Apparently, to some, nothing. We see various countries rebelling against the so-called notion we should be social distancing, staying at home, and stopping the spread of the coronavirus.

It seems some countries, and a section of their population, just don’t care.

And the pity of it is, all those that do the right thing will inevitably forgive those that break the rules, even if they spread the disease because of their foolhardiness.

Our citizens will die, but we will be reluctant to call them murderers. They will find some way to hold the more sensible nations to ransom, simply because they have something we all need, something we turned over to them because we were naive. In a sense we still are.

Consumerism and capitalism, and dare I say it, greed, at its very worst.

But, the alternatives, fascism, communism, and dictatorships is unpalatable.

Something else we have discovered because of this world pandemic is our own stupidity in considering that a global economy was the way to go. All of a sudden everything we had moved to China, and elsewhere offshore, has come back to bite us. No whitegoods, no clothes, everything but food. At least we haven’t sold all of that down the river. Yet.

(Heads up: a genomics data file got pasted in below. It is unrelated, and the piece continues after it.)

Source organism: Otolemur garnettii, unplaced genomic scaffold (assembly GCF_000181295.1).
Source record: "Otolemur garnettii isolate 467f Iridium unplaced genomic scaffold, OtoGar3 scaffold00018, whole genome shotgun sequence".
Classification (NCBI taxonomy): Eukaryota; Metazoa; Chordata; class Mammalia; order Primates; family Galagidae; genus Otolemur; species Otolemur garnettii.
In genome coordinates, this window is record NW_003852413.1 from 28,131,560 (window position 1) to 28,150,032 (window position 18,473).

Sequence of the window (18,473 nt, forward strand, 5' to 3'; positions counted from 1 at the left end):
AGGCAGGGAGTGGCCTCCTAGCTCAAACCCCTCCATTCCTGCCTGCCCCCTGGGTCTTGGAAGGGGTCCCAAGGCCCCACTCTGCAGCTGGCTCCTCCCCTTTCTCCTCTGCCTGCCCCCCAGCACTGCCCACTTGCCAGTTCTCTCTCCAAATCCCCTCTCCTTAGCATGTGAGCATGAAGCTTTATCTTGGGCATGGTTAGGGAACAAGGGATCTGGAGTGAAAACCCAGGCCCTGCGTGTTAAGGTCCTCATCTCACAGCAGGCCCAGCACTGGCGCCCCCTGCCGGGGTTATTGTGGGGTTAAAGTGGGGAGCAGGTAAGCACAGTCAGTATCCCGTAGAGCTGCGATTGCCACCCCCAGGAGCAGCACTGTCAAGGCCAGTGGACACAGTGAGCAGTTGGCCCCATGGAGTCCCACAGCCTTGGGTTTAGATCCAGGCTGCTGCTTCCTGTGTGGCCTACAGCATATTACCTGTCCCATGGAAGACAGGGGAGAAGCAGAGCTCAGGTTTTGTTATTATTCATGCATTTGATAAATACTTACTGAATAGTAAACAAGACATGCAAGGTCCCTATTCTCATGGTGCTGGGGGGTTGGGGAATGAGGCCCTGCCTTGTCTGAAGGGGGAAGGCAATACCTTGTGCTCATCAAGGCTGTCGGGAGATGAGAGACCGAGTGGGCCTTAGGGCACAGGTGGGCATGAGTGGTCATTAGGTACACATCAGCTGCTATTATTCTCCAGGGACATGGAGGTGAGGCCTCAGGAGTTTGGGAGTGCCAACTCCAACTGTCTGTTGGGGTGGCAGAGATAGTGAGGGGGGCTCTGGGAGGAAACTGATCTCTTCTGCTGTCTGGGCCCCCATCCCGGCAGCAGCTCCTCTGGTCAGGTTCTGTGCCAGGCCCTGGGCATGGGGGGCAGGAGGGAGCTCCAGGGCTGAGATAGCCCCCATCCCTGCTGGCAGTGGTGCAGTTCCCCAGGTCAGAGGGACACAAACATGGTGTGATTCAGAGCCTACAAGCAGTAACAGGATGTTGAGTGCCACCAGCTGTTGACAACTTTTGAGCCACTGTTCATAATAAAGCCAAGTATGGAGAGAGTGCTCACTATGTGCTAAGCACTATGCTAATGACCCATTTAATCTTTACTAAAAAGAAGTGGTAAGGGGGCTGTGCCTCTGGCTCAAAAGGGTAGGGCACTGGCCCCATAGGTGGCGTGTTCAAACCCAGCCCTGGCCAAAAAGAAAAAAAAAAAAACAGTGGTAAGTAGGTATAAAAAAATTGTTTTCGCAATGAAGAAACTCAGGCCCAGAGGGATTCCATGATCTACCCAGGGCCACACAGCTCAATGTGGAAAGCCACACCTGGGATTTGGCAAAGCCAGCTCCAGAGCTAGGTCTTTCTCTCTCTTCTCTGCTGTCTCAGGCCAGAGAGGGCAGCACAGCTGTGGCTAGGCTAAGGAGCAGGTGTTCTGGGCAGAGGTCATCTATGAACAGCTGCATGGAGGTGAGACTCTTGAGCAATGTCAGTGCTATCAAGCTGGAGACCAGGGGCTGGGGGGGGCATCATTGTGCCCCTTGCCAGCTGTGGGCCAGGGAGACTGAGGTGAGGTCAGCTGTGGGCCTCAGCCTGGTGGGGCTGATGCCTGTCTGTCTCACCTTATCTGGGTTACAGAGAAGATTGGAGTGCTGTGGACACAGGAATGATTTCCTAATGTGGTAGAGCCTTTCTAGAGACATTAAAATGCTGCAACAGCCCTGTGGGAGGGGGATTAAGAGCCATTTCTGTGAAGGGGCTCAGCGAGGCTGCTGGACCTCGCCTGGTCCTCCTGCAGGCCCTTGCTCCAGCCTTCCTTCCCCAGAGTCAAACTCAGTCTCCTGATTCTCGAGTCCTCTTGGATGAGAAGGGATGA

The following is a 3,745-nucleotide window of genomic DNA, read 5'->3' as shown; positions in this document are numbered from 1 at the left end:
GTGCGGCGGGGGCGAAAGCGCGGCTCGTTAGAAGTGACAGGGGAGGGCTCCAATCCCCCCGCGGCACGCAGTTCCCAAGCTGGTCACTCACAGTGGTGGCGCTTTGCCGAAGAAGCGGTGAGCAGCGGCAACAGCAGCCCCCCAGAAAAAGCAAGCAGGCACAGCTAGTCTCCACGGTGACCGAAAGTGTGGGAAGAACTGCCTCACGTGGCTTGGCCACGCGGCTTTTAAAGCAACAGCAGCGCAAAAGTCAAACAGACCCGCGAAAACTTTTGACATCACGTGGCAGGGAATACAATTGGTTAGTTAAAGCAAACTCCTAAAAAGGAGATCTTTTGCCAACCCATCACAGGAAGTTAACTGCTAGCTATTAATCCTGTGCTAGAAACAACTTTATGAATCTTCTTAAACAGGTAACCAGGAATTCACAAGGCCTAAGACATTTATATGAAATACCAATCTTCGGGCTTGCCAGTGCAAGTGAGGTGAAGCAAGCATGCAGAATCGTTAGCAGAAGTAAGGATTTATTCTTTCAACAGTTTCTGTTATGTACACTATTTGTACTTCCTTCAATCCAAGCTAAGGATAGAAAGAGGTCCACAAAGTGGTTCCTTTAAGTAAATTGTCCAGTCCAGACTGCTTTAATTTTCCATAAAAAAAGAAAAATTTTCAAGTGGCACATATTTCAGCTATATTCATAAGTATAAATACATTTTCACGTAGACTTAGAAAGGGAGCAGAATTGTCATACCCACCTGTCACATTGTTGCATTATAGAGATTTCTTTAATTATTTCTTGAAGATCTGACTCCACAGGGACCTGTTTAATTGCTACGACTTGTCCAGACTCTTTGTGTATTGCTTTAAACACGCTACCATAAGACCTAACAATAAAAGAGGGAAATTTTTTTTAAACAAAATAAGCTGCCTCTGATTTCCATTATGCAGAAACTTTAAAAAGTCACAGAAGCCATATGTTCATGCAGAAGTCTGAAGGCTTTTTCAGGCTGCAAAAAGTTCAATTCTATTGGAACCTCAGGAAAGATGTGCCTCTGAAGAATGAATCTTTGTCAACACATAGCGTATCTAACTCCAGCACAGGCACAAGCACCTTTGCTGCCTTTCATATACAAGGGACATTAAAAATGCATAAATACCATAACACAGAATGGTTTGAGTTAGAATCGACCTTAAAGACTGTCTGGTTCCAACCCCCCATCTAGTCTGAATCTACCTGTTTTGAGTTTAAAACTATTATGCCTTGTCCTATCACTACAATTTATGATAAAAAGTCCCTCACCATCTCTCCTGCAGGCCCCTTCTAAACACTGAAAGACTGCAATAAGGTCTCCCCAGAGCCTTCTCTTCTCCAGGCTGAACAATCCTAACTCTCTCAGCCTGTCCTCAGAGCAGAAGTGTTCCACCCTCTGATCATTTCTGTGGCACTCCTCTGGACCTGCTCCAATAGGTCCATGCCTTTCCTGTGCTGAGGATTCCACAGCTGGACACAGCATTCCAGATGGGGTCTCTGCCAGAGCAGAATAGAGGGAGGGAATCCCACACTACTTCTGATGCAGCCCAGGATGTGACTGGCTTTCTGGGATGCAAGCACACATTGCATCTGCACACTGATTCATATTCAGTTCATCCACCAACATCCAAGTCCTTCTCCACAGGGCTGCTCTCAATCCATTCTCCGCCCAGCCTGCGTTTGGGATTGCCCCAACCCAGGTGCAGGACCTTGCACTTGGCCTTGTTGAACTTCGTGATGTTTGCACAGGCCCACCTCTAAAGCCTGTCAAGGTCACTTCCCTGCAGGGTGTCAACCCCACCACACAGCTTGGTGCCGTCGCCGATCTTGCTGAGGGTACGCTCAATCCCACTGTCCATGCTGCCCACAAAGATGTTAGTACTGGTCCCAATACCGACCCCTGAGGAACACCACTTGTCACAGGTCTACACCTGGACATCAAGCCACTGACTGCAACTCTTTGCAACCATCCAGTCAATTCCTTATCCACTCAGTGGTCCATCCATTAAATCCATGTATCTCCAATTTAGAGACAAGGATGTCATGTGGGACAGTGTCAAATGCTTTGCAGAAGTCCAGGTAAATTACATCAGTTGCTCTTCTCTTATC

This is one hell of a wake-up call.

We need to address that self-sufficiency we no longer have. We need to bring back manufacturing, we need, in other words, to become self-sufficient again. No matter what the cost. It seems ems that in sending away everything meant that we sent away out national pride as well.

Made in Australia is something of a hollow joke. Now we get labels that no longer say, Made in Australia, it’s now what percentage is made in this country, and that isn’t a lot.

I suspect it’s the same for a lot of so-called western countries, including the United States.

This isn’t going to be the first or the last time this sort of problem will happen. ln fact, it’s only going to get worse. The thing is, are we going to learn from it?

Yes, we need to fit into the rest of the world but, no, we don’t need to sell our souls to do it.

We need to do something about it, now, while we can. This pandemic might just have a silver lining, if only we recognize the opportunity for what it is.

Searching for locations: Harbour Grand Hotel, Kowloon, Hong Kong